Boylen excited for the future
Brooke Olzendam: First of all, how did you get involved in coaching?
Jim Boylen: Well my story about coaching maybe isn’t really a glamorous story. I just didn’t think I could live without basketball and my playing days were over. It was really out of fear, just fear of not having the game in my life, fear of not putting my hand in the huddle, with a group of guys trying to fight for something. I love that part of the game and to support people. The other thing too, is in the locker room, everybody’s the same. It doesn’t matter what your background is, doesn’t matter what family your from, what side of the tracks your from, it doesn’t matter because your all wearing the same uniform and all going for the same goal. It just felt right for me.
Brooke: Take me through your journey, how you started.
Jim: Well, I was actually a football player, so I played football in high school, but I loved basketball. I was a little bit of a late bloomer, size-wise and all that. I ended up going to Maine to play basketball and my only Division One scholarship and I just loved it and just fell in love with the game. I started working camps in college. I worked Five-Star and worked some camps and liked teaching the game and seeing kids develop. It’s fun to see a guy grow in the game and to have a part in that. When I was done, I interview with Jud Heathcote at Michigan State for a graduate assistant position. I got the job and it kind of started from there. I was a roommate of Tom Izzo’s, Tom Crean and I were roomates at Michigan State, Brian Gregory. So, we kind of had this coaching tree of guys that wanted to coach. I was there five years and then I went to the NBA and kind of worked it from there.
Brooke: What’s the transition been like going from coaching at the collegiate level to the professional level?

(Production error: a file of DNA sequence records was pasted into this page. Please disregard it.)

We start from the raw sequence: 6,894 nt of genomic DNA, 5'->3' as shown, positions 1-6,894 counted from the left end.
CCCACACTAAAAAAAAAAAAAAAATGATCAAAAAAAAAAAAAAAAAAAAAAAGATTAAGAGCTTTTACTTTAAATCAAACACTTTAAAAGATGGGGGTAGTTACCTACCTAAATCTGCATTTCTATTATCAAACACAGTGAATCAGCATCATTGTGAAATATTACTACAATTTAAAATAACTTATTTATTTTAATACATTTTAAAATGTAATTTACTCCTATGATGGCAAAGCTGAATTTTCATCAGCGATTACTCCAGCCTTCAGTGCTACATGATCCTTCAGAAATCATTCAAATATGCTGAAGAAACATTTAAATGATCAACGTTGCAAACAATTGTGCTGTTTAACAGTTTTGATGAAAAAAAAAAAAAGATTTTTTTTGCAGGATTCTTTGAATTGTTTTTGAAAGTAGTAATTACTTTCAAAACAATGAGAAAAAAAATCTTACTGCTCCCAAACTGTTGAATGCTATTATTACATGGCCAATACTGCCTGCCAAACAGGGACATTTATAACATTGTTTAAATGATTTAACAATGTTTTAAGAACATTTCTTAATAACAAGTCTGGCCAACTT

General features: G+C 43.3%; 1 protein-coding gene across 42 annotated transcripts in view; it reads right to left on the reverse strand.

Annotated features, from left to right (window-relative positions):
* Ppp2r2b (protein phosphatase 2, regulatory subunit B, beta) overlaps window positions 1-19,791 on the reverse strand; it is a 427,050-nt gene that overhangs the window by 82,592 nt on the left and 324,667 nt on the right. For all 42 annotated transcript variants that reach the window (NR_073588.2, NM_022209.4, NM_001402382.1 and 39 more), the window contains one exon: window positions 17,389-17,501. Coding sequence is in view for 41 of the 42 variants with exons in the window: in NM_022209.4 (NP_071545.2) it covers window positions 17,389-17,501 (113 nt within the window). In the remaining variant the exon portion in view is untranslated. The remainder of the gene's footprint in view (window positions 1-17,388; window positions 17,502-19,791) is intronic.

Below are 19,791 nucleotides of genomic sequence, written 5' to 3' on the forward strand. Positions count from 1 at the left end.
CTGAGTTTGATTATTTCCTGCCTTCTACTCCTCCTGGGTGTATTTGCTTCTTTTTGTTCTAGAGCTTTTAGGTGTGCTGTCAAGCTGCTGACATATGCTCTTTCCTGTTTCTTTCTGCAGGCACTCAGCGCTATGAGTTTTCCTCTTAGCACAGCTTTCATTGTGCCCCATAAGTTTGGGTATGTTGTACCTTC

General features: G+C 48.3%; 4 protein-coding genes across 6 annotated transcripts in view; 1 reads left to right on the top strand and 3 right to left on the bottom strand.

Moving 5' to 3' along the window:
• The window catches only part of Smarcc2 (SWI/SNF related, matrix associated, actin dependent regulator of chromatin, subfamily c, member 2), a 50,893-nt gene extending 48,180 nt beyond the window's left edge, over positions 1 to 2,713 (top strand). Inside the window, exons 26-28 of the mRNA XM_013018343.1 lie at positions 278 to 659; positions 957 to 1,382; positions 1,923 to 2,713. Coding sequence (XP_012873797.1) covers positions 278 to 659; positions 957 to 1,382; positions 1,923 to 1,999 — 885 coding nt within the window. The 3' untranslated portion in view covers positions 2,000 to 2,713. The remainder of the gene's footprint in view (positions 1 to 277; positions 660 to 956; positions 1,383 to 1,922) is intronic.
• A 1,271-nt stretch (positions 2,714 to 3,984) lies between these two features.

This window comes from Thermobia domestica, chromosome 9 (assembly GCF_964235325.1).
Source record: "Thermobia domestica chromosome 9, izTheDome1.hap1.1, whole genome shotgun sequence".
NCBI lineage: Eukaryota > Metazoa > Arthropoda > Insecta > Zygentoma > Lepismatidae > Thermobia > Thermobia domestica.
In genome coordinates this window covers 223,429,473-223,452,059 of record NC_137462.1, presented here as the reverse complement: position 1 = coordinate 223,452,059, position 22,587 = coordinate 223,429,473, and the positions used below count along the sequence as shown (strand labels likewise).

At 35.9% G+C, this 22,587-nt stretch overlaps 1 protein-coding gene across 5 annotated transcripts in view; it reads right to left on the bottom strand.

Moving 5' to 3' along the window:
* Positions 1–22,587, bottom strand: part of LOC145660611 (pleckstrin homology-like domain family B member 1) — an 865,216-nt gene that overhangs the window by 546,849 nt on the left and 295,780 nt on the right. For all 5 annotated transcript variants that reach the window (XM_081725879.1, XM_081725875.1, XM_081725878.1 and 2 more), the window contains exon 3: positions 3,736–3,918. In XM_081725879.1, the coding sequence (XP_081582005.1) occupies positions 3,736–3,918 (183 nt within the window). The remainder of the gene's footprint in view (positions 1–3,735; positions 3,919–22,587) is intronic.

Jim: The opportunity to be a Pacer and to be part of this organization has been just awesome. It hasn’t really even been an adjustment for my family and I. It’s just been a smooth transition to Indiana. I’m a Midwestern guy. So, that’s been neat to come back here. You know, my wife and I have been to the Big Ten tournament here. We’ve been to Final Fours here and she always said “This would be a great place to live.” All of a sudden, we’re living here. It’s been great. The ownership and leadership are so strong here. It just kind of makes it feel right.
Brooke: Let’s talk about your coaching style. What would you say your philosophy is?
Jim: It changes a little bit. My basic philosophy is to support the organization, to support coach Vogel and his system, and develop our players in that system. I think that’s what you do an NBA assistant, whether it’s game planning, and preparation. You know, I think I’m going to have a little bit of a role with our big guys, more of an offensive role, with coach. So, just do that job to the best of my ability, with my experience. Obviously, we all work hard at this level, that’s part of it. Just help our guys grow in this system and support coach any way I can. I think we’ve got a strong staff. We’ve got good people on this staff. I really feel in my heart, the future’s bright.
Brooke: What do you think about Frank Vogel, as a coach? I know he’s a great person, but he’s young, kind of full of energy. What do you think he’s like as a coach?
Jim: Well, I love his energy and passion. I think those are things I believe in. I think he’s a grounded guy who reaches for the stars. It’s a great story; his path. I love that part of him, but he’s very humble. He has a quick mind and very intelligent. I think the other thing that’s impressed me is he knows how he wants to play, but he’s open to suggestion. I think great head coaches have great filters to maybe take in what they need and kind of push aside what they don’t need. I think his filter is very strong. I think that’s a big key to being successful at this level and I’m really thankful to be one of his assistants.